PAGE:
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Doody's Review ServiceReviewer: Howard M. Kravitz, DO, MPH (Rush University Medical Center)
Description: This is the fourth edition of the American Psychiatric Association's Diagnostic and Statistical Manual of Mental Disorders (DSM-IV). This official nomenclature is based on a categorical approach using defined criteria sets for classifying mental disorders.
Purpose: Its threefold purpose is to serve clinical, research, and educational functions. Primarily, it provides guidelines for making diagnoses in clinical practice. Additional goals are to provide a nomenclature system for facilitating research and improving communication among clinicians and researchers and to function as an educational tool for teaching psychopathology. Efforts were made to coordinate its development with that of the ICD-10 to increase compatibility between the two systems. The book reflects a consensus "grounded in empirical evidence" and continues to use a multiaxial system and a descriptive approach that is neutral with respect to theories of etiology.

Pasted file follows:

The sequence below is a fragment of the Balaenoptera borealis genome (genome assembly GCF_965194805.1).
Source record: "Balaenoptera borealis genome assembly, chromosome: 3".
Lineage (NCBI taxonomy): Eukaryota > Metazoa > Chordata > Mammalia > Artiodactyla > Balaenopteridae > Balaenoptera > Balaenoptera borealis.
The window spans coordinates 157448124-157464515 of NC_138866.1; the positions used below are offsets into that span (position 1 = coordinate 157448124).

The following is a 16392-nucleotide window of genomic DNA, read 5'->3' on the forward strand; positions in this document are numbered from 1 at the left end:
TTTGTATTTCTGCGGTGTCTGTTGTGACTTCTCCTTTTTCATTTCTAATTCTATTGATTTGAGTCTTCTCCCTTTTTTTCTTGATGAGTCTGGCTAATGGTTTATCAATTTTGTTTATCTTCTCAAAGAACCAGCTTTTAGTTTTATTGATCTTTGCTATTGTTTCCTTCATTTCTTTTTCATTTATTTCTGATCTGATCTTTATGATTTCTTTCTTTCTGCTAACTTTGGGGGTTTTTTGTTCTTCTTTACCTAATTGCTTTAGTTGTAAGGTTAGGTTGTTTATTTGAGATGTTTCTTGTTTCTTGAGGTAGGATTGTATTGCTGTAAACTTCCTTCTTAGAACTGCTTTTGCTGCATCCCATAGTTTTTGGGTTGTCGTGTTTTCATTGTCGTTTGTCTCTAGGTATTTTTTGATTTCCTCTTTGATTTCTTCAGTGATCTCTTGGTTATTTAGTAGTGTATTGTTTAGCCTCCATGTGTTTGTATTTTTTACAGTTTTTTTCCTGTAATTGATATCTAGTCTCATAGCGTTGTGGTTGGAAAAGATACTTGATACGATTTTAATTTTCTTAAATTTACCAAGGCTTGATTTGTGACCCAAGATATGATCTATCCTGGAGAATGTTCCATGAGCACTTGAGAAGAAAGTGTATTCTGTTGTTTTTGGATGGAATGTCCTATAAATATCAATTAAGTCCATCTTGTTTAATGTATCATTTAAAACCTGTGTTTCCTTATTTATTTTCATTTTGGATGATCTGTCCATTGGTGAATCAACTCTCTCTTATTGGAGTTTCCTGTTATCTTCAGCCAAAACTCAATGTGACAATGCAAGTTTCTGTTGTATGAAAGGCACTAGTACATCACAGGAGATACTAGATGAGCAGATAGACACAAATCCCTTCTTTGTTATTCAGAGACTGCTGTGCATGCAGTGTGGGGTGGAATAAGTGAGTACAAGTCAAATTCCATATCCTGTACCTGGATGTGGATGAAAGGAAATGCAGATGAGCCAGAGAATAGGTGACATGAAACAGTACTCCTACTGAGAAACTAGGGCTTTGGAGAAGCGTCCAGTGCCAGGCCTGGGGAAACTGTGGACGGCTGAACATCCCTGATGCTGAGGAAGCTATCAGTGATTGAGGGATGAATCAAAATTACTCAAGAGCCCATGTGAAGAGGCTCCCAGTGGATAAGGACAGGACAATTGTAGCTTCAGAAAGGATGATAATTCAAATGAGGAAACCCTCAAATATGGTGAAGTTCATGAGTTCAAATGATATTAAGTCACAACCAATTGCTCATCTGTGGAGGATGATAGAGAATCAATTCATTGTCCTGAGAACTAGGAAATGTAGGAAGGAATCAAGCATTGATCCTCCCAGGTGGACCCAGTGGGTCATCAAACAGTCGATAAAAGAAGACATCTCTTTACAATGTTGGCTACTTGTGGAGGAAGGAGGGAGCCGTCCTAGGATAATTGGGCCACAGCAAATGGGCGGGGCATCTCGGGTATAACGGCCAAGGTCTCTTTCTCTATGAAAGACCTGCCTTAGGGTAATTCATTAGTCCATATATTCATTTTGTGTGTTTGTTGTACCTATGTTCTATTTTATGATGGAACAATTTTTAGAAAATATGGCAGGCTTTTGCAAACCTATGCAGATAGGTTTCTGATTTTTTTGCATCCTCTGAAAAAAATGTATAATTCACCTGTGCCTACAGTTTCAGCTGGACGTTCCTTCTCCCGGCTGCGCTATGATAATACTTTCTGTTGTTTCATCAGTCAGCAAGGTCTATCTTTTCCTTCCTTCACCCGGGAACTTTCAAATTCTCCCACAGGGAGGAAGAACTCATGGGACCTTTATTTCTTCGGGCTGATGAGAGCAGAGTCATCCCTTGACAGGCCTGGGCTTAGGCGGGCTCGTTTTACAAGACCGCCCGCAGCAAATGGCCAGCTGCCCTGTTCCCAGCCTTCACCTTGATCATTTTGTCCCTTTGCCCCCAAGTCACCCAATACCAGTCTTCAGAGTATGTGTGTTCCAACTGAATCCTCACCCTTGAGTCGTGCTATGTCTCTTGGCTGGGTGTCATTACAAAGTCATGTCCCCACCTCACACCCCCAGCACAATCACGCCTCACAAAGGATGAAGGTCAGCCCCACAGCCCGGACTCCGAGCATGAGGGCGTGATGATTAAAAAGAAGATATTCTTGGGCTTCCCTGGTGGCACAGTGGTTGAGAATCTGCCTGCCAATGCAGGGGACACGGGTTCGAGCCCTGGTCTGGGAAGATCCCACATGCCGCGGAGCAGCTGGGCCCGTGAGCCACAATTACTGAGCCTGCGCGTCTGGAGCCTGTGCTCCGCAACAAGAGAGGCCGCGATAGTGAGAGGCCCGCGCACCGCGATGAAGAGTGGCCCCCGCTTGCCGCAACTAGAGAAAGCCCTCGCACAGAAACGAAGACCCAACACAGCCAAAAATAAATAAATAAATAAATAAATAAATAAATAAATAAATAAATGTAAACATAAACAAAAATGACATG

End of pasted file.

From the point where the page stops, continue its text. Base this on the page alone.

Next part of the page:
Audience: Its broad audience includes psychiatrists, other physicians, psychologists, social workers, nurses, occupational and rehabilitation therapists, counselors, and other health and mental health professionals.
Features: Appendix A consists of six decision trees that are useful for understanding the organizational and hierarchical structure used in DSM-IV. Other interesting features are examples of rating scales that may help define new axes for the multiaxial system, glossaries of technical terms and of culture-bound syndromes, and a listing of major changes from DSM-III-R. References were omitted from this book; the documentation and reference record will comprise a separate publication, the DSM-IV Sourcebook.
Assessment: Structurally and content-wise this expanded update (more than 300 pages longer than DSM-III-R) of the APA's official nomenclature indeed provides an information-packed and functionally useful text for clinical practice, research, and education. Although the question of whether this text was really necessary at this time remains, this is not the forum for continuing the debate. Bottom line, libraries should have at least one copy available. Moreover, it is a must for any bookstore with psychiatrists and other mental health professionals as customers. DSM-IV is an essential text and is destined to be a best seller.